Mary Shaw

Mary Shaw
Location
Philadelphia, Pennsylvania, USA
Birthday
May 07
Bio
Mary Shaw is a Philadelphia-based writer and activist, with a focus on politics, human rights, and social justice. She is a former Philadelphia Area Coordinator for the Nobel-Prize-winning human rights group Amnesty International, and her views appear regularly in a variety of newspapers, magazines, and websites. Note that the ideas expressed here are the author's own, and do not necessarily reflect the opinions of Amnesty International or any other organization with which she may be associated. E-mail: mary@maryshawonline.com

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Salon.com
FEBRUARY 28, 2011 6:56AM

This is what democracy looks like

Rate: 3 Flag

Around the world, the frustration of ordinary people with the economy, unemployment, corruption, and repression has reached critical mass. They're mad as hell, as the famous movie line goes, and they're not going to take it anymore. The people are taking to the streets in protest. And it's working -- maybe.

On February 27, Tunisian Prime Minister Mohamed Ghannouchi announced his resignation under pressure from the masses. This came just a few weeks after his ally, President Zine El Abidine Ben Ali, was driven from power after weeks of intensive civil resistance from the grassroots.

Meanwhile, the people of Egypt have driven dictator Hosni Mubarak out of the country following 18 days of demonstrations.

And, in Libya, things are not looking good for Muammar Gaddafi, as of this writing. The people there, too, have had enough.

On the other side of the world, working folks in Wisconsin continue protesting Governor Scott Walker's proposed union-busting budget bill which would cut state workers' collective bargaining rights. And, on February 26, people all around the U.S. participated in solidarity rallies in support of the Wisconsin workers.

This is what democracy looks like.

Of course, there is no guarantee that the uprisings in Tunisia, Egypt, and Libya will result in true democracies that will be better for the people than the governments that sparked their revolutions.

Similarly, there is no guarantee that the protests in Wisconsin will prevent Governor Walker from eventually getting his way.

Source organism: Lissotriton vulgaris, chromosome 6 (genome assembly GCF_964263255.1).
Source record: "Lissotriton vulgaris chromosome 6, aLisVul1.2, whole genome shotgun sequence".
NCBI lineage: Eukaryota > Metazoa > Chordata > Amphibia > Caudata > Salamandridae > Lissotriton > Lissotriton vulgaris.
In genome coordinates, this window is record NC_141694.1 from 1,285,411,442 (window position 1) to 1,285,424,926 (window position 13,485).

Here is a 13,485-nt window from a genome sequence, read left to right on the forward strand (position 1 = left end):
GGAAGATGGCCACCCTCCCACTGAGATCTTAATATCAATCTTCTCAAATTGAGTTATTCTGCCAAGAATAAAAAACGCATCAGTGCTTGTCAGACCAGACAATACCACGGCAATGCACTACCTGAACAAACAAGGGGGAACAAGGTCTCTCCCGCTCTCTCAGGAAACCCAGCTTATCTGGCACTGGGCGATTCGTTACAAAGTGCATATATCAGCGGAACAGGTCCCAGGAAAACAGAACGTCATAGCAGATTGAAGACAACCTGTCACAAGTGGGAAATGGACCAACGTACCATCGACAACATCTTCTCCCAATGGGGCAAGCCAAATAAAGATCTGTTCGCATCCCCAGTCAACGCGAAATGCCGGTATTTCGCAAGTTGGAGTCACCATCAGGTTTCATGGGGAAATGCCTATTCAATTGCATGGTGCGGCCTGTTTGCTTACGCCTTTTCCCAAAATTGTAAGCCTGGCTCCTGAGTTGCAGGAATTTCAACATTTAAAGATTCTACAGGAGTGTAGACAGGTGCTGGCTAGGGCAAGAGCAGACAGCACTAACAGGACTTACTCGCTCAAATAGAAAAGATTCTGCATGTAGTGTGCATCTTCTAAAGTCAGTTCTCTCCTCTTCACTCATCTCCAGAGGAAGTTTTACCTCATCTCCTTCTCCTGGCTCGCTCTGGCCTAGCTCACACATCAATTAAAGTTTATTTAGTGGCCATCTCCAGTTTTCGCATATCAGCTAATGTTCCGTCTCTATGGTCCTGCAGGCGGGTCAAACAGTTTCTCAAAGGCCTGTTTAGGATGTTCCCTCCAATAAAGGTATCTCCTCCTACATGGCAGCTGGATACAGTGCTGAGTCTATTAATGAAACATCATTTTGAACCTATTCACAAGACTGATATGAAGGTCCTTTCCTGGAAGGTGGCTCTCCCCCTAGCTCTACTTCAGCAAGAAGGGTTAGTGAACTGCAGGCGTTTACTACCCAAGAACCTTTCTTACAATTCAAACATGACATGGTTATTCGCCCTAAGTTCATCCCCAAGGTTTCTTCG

But it is a start.

It is the only truly practical way for the people to fight corruption and repression.

And it is the only way that true democracy can be born.

We spent the first eight years of this century hearing about how the Bush administration was going to spread democracy to Afghanistan, Iraq, and the rest of the world. But history offers all too many examples to prove that you cannot spread democracy at the point of a gun.

Democracy has to start at the grassroots.

Like in Philadelphia in the 1770s.

Like in Tunisia today.

And in Egypt.

And in Libya.

And in Wisconsin.

This is where the people hold the power. And isn't that what democracy is all about?

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wisconsin, libya, egypt, tunisia, politics

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We were just having this conversation at our tiny Episcopal church yesterday. I feel as though I woke up from a complacent RipVanWInkle length sleep to a horrific political nightmare. You are right...anger, oh yeah...and the Right's political agenda...SO NOT OKAY with me! To sleeping giants who awake in time to change the tide of crazy ...and our bretheren. Good post! R
if you imagine democracy began in philadelphia in the 1770's, you haven't been paying attention.

democracy is 'rule by the people,' and there is very little of it. if you read the published works of the people who wrote the constitution, they are frank in their contempt for the institution, and equally frank in their determination that it will not occur in the usa. use of the word perpetuates a great lie, a doublethink ploy of the ruling guild to keep the cattle quiet. it has been brilliantly successful.

with luck, the outbreak of revolt among the arab peoples will bring some of them the benefits of elective oligarchy, which is a step up from dictatorship. others will slip back into military rule, as is the current situation in egypt.